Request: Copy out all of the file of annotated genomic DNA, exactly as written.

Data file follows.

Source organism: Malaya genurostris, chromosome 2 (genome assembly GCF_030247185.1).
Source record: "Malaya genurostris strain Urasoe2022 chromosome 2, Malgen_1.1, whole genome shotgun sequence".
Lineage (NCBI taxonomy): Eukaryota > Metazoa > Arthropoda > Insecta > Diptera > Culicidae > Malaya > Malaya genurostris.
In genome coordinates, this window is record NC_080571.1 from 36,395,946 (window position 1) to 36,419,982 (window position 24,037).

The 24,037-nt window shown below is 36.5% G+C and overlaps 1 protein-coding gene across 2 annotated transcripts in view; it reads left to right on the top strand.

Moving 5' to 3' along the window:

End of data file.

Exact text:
Source organism: Malaya genurostris, chromosome 2 (genome assembly GCF_030247185.1).
Source record: "Malaya genurostris strain Urasoe2022 chromosome 2, Malgen_1.1, whole genome shotgun sequence".
Lineage (NCBI taxonomy): Eukaryota > Metazoa > Arthropoda > Insecta > Diptera > Culicidae > Malaya > Malaya genurostris.
In genome coordinates, this window is record NC_080571.1 from 36,395,946 (window position 1) to 36,419,982 (window position 24,037).

The 24,037-nt window shown below is 36.5% G+C and overlaps 1 protein-coding gene across 2 annotated transcripts in view; it reads left to right on the top strand.

Moving 5' to 3' along the window: